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dc.contributor.authorMa, Zhanshan (Sam)
dc.contributor.authorMillar, Richard
dc.contributor.authorKrings, Axel W.
dc.contributor.authorWang, Feng
dc.contributor.authorChao, Jun
dc.date.accessioned2014-10-08T23:01:04Z
dc.date.available2014-10-08T23:01:04Z
dc.date.issued2011
dc.identifier.urihttp://hdl.handle.net/10945/43481
dc.description.abstractThe human being should be awarded the championship of navigation on the planet, on the virtues that they not only have invented and manufactured the compass, GPS, aircraft, vessel, spacecraft, but also have demonstrated exceptional non-instrumental navigation skills.12 The Austronesian expansion from the Asian mainland into the Pacific performed by the Pacific navigators, who eventually populated the most remote islands of the Pacific about 4000 years ago, is a vivid example (Wehner 1998). However, animals, especially flying birds and insects are strong contenders. Monarch butterflies can migrate up to 2000 miles from their reproductive sites in the eastern US and Canada to their over-wintering sites in the forests of Mexico, and it is postulated that they may possess a biological equivalent of a low-resolution GPS system that is based on the magnetic field of the earth. In fact, even the long-legged ants (Cataglyphis fortis) in the Saharan desert use the dead-reckoning navigation strategy, which is attributed to the Polynesians, but the ants apparently have acquired the capability much earlier, given the relative short evolutionary history of humans. In this article, we briefly review the state-of-the-art research on insect navigation and communication used in flight and communication, with the objective to inspire cross-disciplinary studies in aerospace engineering, biology and computer science.en_US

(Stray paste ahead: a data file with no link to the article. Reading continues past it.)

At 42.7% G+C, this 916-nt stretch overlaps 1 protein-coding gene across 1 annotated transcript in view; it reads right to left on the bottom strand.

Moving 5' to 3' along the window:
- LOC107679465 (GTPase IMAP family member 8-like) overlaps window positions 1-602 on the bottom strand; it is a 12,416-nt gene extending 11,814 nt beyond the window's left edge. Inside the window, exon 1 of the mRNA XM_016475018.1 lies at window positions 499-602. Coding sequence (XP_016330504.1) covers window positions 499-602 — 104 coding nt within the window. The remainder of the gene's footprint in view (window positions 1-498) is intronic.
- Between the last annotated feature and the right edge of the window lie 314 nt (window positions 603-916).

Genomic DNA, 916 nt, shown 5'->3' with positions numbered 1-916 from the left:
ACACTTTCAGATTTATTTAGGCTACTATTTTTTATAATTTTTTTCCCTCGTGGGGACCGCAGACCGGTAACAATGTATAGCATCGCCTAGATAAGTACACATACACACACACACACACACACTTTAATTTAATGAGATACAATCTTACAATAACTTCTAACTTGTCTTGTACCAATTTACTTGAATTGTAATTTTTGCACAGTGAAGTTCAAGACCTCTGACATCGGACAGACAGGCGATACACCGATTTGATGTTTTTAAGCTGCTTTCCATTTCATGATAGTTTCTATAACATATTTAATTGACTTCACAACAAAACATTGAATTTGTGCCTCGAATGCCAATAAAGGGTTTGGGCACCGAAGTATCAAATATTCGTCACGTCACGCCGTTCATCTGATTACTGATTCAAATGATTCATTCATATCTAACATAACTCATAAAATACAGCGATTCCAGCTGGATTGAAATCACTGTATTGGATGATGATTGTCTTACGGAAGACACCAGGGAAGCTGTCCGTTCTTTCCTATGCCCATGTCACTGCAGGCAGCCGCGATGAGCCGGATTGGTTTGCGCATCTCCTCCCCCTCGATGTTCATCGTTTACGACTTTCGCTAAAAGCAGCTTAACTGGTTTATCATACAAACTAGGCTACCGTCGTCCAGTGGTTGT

dc.rightsThis publication is a work of the U.S. Government as defined in Title 17, United States Code, Section 101. Copyright protection is not available for this work in the United States.en_US
dc.titleInsect Navigation and Communication in Flight and Migration: A Potential Model for Joining and Collision Avoidance in MAVs and Mobile Robots Fleet Controlen_US
dc.typeArticleen_US
dc.contributor.departmentSystems Engineering
dc.subject.authorInsect navigationen_US
dc.subject.authorinsect flight and migrationen_US
dc.subject.authorinsect communicationen_US
dc.subject.authormicro-aerial vehicle (MAV)en_US
dc.subject.authorjoining and collision avoidanceen_US
dc.subject.authorquorum sensingen_US


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